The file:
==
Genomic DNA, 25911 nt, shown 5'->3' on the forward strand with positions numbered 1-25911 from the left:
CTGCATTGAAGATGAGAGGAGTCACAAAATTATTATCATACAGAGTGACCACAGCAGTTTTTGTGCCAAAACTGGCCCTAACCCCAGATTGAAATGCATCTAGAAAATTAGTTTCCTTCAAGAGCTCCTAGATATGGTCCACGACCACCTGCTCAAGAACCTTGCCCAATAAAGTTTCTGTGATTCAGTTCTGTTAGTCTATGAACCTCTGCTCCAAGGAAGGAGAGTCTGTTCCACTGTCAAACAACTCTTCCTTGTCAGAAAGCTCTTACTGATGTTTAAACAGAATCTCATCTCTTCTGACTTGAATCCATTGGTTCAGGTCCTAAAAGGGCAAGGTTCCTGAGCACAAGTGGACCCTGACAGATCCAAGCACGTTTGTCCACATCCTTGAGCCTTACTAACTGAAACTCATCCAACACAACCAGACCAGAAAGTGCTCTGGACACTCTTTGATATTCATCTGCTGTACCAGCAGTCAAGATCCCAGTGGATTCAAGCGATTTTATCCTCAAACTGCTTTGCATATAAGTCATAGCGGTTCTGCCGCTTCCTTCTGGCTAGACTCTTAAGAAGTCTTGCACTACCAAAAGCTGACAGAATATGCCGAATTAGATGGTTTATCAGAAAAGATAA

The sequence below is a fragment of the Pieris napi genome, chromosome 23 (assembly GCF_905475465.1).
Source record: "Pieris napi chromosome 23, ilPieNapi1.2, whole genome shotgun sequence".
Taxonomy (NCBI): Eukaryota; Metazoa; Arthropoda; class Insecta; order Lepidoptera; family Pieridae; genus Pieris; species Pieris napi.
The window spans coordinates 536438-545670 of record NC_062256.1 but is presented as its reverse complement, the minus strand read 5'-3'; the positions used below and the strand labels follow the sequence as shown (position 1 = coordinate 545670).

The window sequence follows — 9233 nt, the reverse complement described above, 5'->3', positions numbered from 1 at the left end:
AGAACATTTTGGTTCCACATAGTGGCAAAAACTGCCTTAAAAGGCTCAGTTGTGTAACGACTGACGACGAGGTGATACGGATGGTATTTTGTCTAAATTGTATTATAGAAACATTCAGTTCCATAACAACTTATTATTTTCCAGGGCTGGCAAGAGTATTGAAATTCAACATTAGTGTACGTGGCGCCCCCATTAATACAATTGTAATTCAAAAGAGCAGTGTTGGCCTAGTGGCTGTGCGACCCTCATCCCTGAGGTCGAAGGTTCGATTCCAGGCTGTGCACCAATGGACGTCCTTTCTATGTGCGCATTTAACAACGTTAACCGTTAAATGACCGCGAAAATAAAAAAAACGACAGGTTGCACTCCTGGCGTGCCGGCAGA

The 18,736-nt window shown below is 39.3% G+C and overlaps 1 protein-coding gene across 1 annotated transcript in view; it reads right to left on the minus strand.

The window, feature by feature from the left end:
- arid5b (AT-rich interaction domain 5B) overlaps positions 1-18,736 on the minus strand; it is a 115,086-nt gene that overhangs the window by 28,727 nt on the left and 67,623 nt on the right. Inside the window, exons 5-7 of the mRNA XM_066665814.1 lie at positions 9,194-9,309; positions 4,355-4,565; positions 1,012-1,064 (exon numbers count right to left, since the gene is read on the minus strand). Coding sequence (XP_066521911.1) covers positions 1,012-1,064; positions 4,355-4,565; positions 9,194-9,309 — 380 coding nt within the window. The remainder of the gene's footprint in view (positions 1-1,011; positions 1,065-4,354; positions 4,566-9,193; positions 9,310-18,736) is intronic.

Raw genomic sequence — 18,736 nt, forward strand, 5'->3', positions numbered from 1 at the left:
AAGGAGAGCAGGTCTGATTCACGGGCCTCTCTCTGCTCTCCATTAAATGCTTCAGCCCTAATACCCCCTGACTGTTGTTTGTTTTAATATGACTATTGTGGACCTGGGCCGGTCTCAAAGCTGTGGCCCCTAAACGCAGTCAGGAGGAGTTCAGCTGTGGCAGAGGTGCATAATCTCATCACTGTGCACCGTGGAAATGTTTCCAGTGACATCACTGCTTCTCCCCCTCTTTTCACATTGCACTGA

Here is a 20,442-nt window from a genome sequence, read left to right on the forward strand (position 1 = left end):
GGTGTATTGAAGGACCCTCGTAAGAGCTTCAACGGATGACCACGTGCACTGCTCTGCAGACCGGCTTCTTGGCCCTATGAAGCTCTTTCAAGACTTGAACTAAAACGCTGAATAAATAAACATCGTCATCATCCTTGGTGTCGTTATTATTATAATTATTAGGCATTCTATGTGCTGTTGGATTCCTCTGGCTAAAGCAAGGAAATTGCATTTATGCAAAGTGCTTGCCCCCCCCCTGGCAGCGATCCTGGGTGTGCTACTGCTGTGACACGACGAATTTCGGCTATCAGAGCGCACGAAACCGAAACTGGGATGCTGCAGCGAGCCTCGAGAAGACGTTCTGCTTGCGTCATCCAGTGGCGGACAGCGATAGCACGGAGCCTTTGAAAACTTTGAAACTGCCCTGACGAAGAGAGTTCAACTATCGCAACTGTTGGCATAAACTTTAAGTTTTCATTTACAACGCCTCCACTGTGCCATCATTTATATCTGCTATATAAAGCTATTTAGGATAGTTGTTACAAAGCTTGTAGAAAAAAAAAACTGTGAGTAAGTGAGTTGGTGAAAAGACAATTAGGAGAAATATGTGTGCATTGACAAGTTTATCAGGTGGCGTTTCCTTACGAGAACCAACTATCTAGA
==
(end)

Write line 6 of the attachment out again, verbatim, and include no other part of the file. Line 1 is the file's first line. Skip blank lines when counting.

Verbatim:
The window spans coordinates 536438-545670 of record NC_062256.1 but is presented as its reverse complement, the minus strand read 5'-3'; the positions used below and the strand labels follow the sequence as shown (position 1 = coordinate 545670).